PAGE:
• People who have obstructive sleep apnea should avoid heavy drinking, and frequently utilize sleeping pills or other drugs (recreational and otherwise) that cause heavy sedation. These can create obstructive sleep apnea worse. Your healthcare provider (doctor) can talk to you about drugs that can cause that and how you can avoid the effects.

Complications or side effects of the treatment

  • The complications and side effects of the treatments turn on many factors, especially the treatments themselves. Your healthcare provider (doctor) is the best source of information for what you can do to minimize the side effects or prevent them when possible.

How to take care of myself or manage symptoms?

  • Obstructive sleep apnea is a condition that can seriously disrupt your life and put you at risk for life-threatening complications and events (see more about these under the Outlook/Prognosis section below). Because of this, you should not try to self-diagnose or self-treat it. If you think you have obstructive sleep apnea, you should schedule an appointment with a sleep specialist or ask a primary care provider (doctor) to refer you to a sleep specialist.

How you can help with diagnosis?

  • If you suspect you or a loved one has obstructive sleep apnea, you might be able to help a healthcare provider (doctor) diagnose it. Video and audio recordings of a person sleeping, especially where the provider can hear breathing, can give a provider (doctor) key evidence they need to speed up the diagnostic process.

How soon after treatment will I feel better?

  • The time it takes to recover or feel better later treatment for sleep apnea depends on the treatments themselves. Some people will feel better almost immediately, while others may need 3 to 6 months of consistent nightly treatment to see the full benefits. Your healthcare provider (doctor) can tell you more about the timeline for your recovery and when you should expect to feel better.
  • Devices that treat obstructive sleep apnea, especially positive airway pressure (PAP) devices, often bring very fast results. Older devices may take certain tweaking and adjusting (a process known as “titration”) of the settings, but many newer devices can often adjust automatically to meet your needs (especially if your sleep apnea is mild or on the decrease end of moderate).
  • While some people may require to get used to wearing a mask to sleep, most people can overcome that fairly quickly. Many people see improvements immediately when they sleep through the night using a positive airway pressure (PAP) device.

How can I decrease my risk or prevent obstructive sleep apnea?

  • Obstructive sleep apnea is sometimes preventable, especially in cases where it occurs because a person has excess weight or obesity. Still, certain people maintain a healthy body weight or are underweight and still develop obstructive sleep apnea. For those individuals, a structural issue is usually the cause of their apnea, so they can not prevent it.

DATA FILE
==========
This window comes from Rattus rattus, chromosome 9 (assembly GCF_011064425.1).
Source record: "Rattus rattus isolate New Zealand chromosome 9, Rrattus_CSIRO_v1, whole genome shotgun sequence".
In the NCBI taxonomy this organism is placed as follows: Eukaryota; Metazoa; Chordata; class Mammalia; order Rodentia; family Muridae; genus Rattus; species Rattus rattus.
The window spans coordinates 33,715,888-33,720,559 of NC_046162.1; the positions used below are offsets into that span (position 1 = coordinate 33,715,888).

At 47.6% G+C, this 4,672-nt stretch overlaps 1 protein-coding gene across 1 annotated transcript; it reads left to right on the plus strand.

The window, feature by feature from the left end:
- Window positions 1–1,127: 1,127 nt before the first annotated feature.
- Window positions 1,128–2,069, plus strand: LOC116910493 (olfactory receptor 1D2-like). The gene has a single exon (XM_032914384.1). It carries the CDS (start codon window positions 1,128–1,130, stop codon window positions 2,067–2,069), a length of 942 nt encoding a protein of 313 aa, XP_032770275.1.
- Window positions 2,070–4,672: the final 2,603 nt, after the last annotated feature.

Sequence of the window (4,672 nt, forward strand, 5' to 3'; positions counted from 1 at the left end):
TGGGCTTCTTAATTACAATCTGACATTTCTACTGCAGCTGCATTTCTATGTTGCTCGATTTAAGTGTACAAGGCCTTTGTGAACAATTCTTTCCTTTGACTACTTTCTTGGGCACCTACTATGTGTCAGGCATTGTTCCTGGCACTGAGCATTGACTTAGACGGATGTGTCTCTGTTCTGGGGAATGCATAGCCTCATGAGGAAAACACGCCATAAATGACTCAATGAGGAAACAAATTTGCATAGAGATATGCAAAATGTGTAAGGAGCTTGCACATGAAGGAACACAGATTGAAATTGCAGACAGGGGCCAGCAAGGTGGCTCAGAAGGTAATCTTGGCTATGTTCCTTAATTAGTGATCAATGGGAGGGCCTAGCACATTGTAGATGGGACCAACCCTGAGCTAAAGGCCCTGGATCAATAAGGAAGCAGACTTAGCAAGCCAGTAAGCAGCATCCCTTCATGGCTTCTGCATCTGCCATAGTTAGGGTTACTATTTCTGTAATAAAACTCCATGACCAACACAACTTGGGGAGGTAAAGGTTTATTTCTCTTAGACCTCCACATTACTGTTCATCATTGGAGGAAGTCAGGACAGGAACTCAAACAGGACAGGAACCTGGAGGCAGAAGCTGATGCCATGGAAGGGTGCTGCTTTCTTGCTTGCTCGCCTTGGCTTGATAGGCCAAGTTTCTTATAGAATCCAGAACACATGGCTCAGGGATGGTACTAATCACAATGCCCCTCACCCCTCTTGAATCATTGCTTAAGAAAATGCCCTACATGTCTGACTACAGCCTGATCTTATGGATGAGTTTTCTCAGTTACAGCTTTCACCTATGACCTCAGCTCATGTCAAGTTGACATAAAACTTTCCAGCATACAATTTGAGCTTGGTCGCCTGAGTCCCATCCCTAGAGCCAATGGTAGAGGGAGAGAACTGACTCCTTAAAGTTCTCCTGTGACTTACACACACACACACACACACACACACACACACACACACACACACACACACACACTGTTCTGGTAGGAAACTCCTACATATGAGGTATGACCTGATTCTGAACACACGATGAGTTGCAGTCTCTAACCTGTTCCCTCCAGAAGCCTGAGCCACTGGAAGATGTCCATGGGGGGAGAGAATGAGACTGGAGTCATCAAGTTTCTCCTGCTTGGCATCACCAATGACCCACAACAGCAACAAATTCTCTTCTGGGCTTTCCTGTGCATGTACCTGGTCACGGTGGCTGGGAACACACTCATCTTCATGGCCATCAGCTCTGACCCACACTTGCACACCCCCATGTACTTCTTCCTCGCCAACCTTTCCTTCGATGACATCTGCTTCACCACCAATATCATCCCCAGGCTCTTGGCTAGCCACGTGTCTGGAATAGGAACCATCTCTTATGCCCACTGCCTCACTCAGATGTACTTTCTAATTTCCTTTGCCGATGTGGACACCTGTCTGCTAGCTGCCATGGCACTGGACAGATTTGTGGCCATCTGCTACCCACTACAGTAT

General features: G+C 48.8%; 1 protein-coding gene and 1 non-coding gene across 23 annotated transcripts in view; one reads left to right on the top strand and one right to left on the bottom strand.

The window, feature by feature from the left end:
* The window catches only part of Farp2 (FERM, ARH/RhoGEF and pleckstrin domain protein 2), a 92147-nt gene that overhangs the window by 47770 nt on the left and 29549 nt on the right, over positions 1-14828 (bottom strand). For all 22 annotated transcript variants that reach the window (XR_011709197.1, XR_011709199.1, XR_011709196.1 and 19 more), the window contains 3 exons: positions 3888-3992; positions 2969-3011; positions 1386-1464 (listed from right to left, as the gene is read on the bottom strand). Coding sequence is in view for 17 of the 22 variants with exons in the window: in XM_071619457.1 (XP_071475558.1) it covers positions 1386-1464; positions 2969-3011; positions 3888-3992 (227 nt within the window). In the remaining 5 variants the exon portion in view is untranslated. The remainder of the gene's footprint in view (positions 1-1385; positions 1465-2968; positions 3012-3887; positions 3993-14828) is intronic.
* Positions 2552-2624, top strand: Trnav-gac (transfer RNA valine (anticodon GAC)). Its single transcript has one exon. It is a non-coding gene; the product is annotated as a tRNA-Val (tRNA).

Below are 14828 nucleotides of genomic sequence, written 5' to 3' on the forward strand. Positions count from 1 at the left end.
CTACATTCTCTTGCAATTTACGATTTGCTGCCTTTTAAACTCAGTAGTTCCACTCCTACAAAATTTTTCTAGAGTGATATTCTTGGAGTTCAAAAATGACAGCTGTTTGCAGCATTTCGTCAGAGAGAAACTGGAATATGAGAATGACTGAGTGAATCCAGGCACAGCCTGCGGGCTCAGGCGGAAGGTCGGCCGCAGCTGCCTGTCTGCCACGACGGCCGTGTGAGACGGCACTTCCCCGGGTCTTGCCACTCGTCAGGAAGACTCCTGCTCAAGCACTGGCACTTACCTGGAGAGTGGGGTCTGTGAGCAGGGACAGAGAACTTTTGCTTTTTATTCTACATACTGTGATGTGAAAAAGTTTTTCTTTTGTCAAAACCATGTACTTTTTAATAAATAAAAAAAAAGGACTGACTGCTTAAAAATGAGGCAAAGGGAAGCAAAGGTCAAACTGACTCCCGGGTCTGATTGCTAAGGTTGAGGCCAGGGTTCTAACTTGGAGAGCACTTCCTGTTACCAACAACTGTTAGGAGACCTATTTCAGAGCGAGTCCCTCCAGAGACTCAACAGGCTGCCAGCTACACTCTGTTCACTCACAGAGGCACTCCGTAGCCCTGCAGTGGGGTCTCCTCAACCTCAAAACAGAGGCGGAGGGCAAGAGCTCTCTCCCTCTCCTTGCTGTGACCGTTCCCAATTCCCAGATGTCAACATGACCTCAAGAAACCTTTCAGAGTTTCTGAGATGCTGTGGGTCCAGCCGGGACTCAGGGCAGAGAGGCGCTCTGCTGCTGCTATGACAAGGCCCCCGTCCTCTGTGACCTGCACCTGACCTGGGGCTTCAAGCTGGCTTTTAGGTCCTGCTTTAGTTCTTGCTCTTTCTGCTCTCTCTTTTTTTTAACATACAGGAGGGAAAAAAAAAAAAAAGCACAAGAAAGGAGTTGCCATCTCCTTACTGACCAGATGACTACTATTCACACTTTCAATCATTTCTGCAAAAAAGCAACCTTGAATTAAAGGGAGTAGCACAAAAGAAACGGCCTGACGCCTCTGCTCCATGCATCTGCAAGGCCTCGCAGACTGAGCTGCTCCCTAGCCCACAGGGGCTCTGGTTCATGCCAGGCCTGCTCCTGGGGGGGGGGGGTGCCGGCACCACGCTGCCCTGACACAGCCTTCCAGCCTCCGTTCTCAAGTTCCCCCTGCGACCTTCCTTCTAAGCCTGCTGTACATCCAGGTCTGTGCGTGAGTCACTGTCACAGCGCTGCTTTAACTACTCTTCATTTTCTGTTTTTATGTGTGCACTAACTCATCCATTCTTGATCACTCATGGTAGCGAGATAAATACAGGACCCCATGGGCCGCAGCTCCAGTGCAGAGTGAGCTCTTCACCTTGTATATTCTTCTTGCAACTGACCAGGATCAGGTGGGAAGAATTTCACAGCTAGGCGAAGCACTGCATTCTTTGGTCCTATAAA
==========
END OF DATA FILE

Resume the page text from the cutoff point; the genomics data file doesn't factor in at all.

The best things you can do to reduce your risk of sleep apnea involve:

  • Reach and maintain a healthy weight,
  • Practice good sleep hygiene,
  • Treat any existing health conditions, such as high cholesterol, high blood pressure, and Type 2 diabetes.

What can I look for if I have obstructive sleep apnea?

  • Obstructive sleep apnea is a condition that can severely disrupt your life, and it improves your risk of several conditions that are life-threatening medical emergencies. Even if it does not cause these dangerous complications, people with sleep apnea can not get restful sleep, so they constantly feel tired. In the worst cases, this condition can create them so tired that they may fall asleep during the day, leading to accidents or causing problems with work, hobbies, social activities, etc.

Dangerous complications of obstructive sleep apnea

  • Obstructive sleep apnea is a dangerous condition because it can cause several various complications, many of which are severe or life-threatening.

These involve:

  • Heart damage and heart failure: Sleep apnea causes an improvement in pressure in the blood vessels around your heart and in some of the chambers of your heart itself. That pressure improvement puts a strain on your heart, ultimately causing damage to the heart muscle itself.
  • Arrhythmias, especially atrial fibrillation: Atrial fibrillation is a dangerous arrhythmia because it confounds how blood flows through the upper left chamber of your heart. That disruption causes blood to pool and lingers for a very long. That can cause blood clots, which can then leave your heart and travel directly to your brain, causing a stroke.
  • Sudden cardiac death: Some arrhythmias that can occur with sleep apnea are especially severe and can stop your heart. That stoppage is a life-threatening condition known as immediate cardiac death.
  • Daytime drowsiness: While feeling sleepy during the daytime may not seem harmful, it can be hazardous depending on what you are doing. If you fall asleep while driving or operating harmful machinery, that can have deadly implications for you or others around you.

How long does obstructive sleep apnea last?

  • Obstructive sleep apnea is a long-term, chronic condition. For some people, it is possible to resolve it by reducing their weight or undergoing certain treatments. For others, it may be a whole life condition.

The outlook for obstructive sleep apnea